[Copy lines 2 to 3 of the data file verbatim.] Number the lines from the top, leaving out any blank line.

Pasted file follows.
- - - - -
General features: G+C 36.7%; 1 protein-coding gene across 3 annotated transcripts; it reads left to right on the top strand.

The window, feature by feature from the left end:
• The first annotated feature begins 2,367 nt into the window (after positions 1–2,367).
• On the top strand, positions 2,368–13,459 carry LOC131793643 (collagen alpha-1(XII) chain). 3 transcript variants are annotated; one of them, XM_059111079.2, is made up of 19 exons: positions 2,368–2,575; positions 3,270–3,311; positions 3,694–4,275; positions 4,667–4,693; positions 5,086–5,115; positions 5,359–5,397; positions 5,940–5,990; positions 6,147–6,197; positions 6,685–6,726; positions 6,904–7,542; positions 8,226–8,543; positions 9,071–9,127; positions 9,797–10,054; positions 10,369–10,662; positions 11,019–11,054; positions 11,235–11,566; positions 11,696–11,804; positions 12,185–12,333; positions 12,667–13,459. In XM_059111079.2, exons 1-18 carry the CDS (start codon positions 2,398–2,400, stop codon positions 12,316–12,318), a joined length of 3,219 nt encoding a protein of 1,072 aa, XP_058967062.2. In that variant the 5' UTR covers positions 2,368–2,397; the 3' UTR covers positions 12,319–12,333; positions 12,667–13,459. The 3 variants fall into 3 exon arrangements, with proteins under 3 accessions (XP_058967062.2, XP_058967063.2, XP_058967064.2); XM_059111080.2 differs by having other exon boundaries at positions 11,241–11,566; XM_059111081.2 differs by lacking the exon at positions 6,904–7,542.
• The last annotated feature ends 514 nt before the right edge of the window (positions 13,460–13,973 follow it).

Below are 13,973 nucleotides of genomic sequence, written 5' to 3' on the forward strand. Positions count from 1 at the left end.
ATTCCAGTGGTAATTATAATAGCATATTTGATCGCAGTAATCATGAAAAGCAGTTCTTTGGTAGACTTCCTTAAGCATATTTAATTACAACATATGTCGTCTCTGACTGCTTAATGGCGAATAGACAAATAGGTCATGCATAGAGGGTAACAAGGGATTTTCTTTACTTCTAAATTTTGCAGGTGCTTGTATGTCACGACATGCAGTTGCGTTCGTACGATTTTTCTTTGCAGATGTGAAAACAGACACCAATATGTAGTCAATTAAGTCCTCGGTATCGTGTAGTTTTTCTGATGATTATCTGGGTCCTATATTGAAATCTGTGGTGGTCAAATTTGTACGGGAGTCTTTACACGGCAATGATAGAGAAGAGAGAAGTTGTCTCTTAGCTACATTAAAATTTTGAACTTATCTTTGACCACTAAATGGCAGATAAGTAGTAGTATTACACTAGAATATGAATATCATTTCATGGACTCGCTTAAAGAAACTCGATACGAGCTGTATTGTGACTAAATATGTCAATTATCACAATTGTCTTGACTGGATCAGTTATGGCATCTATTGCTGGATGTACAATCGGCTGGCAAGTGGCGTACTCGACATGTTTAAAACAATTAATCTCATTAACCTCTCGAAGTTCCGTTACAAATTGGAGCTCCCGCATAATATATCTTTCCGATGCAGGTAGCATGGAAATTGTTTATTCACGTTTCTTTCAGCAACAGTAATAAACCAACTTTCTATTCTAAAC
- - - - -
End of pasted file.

The window, feature by feature from the left end:
• The first annotated feature begins 2,367 nt into the window (after positions 1–2,367).